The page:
“I’m huge on honesty. Let us know what your plan is so we can make an educated decision. There were some guys that didn’t hang around, and if Kevin wasn’t in the plan, I wanted for him to be up-front,” Vicki said. “We never outright asked, but he gave indications that he very much wanted Kevin to be part of the team. Kevin wanted that too, he didn’t want to go anywhere, anyway.
Playing his role
“Tell him what you need.”
That’s what Puryear’s parents have told every coach since he was a kid.
“If you tell Kevin what you need, he is going to do his best to make you happy,” Vicki said.
What Martin needed was different from Anderson. An incoming top-five recruiting class brought loads of scoring talent.
It included an NBA-level scorer in No. 1 recruit Michael Porter Jr., a prolific shooter in graduate transfer Kassius Robertson and two other top-100 players, and post scorers, in Jeremiah Tilmon and Jontay Porter.
Missouri was also returning leading scorer Jordan Barnett.
What Martin saw in Puryear was a natural leader and a player who could cause matchup problems.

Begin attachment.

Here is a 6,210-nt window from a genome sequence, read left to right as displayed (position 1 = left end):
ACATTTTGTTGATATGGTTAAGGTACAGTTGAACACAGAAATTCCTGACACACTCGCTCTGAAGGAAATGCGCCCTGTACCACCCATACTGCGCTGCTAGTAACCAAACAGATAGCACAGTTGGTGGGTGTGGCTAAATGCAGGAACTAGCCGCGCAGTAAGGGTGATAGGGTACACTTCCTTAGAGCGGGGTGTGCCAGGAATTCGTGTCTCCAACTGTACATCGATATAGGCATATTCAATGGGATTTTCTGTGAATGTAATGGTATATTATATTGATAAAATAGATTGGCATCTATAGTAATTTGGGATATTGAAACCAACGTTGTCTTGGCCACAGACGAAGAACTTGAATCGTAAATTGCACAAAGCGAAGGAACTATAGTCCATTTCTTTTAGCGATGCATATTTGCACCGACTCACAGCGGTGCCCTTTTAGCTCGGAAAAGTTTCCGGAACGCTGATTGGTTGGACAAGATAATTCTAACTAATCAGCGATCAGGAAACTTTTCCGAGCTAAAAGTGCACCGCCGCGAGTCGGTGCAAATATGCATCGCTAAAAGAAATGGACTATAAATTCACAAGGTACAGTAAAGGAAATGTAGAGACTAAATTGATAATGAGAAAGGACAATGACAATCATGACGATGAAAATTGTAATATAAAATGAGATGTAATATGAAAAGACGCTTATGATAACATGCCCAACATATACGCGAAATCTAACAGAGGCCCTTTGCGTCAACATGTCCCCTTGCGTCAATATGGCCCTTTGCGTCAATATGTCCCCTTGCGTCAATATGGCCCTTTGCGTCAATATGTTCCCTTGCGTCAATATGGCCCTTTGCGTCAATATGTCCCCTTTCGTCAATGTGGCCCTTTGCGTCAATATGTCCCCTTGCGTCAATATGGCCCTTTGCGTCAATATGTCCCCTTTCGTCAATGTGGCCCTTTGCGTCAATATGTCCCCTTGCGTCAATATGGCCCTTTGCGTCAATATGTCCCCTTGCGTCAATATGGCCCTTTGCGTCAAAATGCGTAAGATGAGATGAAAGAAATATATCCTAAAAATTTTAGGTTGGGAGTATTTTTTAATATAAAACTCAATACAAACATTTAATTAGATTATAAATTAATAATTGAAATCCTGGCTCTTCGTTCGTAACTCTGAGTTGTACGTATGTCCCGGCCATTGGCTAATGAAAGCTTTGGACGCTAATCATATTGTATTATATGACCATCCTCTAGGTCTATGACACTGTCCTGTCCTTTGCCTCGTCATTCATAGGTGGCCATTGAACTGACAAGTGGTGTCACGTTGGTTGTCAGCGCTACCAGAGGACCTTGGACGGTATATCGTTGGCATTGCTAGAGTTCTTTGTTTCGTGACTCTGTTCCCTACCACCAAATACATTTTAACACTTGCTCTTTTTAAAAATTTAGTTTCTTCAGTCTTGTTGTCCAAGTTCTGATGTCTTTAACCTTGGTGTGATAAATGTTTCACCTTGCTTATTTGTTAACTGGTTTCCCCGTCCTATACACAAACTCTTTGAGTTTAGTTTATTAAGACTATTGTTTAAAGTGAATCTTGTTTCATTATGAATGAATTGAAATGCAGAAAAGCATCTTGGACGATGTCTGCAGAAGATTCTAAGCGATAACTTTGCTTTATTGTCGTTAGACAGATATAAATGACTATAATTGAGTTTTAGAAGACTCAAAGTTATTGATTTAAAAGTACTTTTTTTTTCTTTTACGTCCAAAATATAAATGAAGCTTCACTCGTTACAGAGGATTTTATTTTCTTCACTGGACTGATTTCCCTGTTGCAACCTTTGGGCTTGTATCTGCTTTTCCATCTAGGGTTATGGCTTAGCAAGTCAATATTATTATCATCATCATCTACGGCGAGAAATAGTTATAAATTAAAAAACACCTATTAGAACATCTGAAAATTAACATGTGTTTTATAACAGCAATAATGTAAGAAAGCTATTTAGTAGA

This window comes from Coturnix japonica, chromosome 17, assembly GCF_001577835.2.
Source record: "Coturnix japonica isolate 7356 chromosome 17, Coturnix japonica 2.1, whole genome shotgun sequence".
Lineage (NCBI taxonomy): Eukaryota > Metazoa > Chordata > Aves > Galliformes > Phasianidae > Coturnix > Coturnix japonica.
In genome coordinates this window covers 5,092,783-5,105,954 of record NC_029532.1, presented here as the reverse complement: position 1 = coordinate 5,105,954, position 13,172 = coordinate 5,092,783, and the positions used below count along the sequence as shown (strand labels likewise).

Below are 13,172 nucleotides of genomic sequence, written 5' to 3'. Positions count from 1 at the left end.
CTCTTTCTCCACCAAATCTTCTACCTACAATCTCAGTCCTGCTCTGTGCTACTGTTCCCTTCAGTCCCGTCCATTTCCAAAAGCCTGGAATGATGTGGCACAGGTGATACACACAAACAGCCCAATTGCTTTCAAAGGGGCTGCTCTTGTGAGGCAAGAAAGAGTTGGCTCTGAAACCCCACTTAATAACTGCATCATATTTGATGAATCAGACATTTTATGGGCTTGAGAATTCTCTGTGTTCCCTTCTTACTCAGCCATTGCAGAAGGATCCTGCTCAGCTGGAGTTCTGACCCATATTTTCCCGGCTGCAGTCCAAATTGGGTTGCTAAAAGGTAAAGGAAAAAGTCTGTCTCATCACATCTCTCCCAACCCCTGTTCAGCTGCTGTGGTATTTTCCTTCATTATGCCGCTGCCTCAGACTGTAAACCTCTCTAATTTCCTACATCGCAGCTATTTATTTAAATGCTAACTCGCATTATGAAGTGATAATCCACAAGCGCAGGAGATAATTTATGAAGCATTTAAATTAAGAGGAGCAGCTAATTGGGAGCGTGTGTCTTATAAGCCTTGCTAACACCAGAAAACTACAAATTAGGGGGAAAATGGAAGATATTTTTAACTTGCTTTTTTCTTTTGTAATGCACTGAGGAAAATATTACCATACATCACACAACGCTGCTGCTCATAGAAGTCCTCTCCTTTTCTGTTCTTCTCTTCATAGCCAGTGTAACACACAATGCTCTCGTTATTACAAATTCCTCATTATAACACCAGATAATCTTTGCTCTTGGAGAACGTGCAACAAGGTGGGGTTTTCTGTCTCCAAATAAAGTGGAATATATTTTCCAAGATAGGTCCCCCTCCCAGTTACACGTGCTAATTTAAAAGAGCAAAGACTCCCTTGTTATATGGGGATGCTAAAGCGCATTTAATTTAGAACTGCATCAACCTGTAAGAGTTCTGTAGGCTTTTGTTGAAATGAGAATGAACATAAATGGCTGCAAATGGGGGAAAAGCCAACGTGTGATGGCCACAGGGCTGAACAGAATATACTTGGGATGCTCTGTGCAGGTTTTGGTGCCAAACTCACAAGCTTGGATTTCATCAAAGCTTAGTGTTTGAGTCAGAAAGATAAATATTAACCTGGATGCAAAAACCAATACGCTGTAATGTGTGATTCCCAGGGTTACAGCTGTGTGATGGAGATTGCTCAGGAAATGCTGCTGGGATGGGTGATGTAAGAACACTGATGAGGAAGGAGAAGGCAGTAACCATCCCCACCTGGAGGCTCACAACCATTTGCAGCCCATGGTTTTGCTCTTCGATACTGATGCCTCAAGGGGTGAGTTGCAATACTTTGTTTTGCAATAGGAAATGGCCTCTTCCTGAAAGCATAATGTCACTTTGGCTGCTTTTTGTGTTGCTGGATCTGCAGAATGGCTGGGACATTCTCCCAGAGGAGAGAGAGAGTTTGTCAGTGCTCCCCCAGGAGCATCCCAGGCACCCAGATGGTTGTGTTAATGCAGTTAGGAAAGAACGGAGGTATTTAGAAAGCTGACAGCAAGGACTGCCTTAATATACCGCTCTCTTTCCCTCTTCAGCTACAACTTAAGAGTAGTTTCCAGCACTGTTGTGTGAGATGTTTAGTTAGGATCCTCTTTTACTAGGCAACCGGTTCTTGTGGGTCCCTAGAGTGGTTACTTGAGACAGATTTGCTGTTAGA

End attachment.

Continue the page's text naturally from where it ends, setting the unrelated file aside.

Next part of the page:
“When I met with him, just being around him, his passion and his energy, his level of toughness, all of those things,” Martin said. “I think he is one of the few guys that can create mismatch problems for us.”
It’s not that he can’t score. He’s scored in double figures 12 times this season, with a 20-point performance against Miami (Ohio), but Barnett said there are other crucial things Puryear does.
“He’s just a really good post player and defender when he is out there. He brings so much to this team,” Barnett said.
Those close to Puryear compliment him on adjusting to the role he has this season. He’s done it at every level, they say.
“The only thing I wanted at the university was to win,” Puryear said. “I’m not scoring as much as I was, but I’m still an asset to my team.”
When Puryear thinks back to his memories of Missouri basketball, he thinks about the 2012 team right away.
It finished 30-5 before becoming one of the few No. 2 seeds in the NCAA Tournament to lose to a No. 15 seed.
“One of Mizzou’s best teams ever,” Puryear said.
This year’s team won’t go down as one of Missouri’s best ever.
But it will make the NCAA Tournament for the first time in five years and will be the team that turned around one of the worst stretches in Missouri basketball history.
Puryear is right in the middle of that turnaround, not because he is leading the team in any statistical category. But because of his willingness to win at Missouri.
As his mom sat in section 111 at Mizzou Arena waiting for the season to begin against Iowa State. A Missouri hype video came across the jumbotron.
Who did the voiceover? Puryear, of course.
He gave a 50-second monologue. With the arena ready to burst from excitement, Puryear ended his monologue saying: “This is Missouri basketball, and we’re back. So, welcome to the new era.”
In this new era, Puryear’s living his dream in every way possible.